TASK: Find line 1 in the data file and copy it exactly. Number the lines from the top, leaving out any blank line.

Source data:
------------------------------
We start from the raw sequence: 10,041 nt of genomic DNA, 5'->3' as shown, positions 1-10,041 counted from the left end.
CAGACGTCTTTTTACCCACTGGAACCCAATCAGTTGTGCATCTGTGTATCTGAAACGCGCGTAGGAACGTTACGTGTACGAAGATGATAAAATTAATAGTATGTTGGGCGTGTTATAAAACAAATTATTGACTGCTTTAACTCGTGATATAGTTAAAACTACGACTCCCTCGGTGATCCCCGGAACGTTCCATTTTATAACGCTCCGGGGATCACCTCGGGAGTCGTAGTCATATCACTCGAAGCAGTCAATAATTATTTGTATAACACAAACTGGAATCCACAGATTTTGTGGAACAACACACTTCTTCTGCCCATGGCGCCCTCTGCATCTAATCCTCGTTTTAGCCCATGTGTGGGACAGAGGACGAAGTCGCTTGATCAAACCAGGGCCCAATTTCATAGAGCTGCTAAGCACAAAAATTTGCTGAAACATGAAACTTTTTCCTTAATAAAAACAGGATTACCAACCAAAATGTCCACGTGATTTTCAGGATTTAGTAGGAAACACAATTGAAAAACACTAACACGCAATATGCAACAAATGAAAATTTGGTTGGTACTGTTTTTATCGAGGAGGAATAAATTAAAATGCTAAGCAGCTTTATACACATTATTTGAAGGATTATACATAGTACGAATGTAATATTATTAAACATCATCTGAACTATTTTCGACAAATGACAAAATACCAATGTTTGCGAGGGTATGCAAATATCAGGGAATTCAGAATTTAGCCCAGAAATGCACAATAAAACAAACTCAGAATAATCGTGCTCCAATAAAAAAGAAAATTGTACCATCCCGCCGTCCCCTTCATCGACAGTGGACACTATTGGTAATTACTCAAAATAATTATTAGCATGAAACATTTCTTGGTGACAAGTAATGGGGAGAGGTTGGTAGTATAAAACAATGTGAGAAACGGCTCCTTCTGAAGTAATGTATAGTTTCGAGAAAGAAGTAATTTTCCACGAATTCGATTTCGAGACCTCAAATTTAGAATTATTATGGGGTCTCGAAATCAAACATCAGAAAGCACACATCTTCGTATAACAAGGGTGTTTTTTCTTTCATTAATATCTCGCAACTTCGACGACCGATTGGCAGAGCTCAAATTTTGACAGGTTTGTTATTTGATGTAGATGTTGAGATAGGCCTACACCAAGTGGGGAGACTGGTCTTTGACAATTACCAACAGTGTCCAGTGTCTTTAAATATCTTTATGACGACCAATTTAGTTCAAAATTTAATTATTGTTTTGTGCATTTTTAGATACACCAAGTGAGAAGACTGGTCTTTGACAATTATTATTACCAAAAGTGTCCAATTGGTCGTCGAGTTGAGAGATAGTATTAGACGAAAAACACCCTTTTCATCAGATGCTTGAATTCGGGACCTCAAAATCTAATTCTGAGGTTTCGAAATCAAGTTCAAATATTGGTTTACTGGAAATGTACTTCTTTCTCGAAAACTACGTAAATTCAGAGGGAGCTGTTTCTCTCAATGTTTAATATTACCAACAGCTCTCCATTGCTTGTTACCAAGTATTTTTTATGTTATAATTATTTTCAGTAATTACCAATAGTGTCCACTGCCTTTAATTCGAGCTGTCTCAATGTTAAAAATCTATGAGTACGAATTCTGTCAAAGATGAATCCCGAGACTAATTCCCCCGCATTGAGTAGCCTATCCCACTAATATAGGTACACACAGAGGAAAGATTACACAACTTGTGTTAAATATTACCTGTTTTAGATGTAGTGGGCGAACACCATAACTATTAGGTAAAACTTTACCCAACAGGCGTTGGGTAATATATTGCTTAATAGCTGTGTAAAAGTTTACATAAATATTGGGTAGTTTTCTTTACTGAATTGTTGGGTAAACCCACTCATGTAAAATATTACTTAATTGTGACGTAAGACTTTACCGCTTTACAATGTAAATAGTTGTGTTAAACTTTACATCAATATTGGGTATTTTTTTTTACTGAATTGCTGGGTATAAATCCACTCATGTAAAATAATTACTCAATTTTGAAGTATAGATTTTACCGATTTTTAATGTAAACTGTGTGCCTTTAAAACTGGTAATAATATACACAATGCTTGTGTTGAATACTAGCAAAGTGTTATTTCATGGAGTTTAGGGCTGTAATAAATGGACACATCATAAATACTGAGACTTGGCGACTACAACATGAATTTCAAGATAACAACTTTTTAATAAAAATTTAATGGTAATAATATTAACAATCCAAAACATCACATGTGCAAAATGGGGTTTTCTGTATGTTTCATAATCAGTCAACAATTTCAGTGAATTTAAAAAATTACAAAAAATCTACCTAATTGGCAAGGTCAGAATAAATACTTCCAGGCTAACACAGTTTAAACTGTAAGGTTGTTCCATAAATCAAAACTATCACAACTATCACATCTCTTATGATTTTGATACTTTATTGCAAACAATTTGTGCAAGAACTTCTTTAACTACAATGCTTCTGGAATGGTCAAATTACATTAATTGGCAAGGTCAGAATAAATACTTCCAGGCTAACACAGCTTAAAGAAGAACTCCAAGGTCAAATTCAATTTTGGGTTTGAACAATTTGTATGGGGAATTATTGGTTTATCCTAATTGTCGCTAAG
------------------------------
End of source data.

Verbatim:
We start from the raw sequence: 10,041 nt of genomic DNA, 5'->3' as shown, positions 1-10,041 counted from the left end.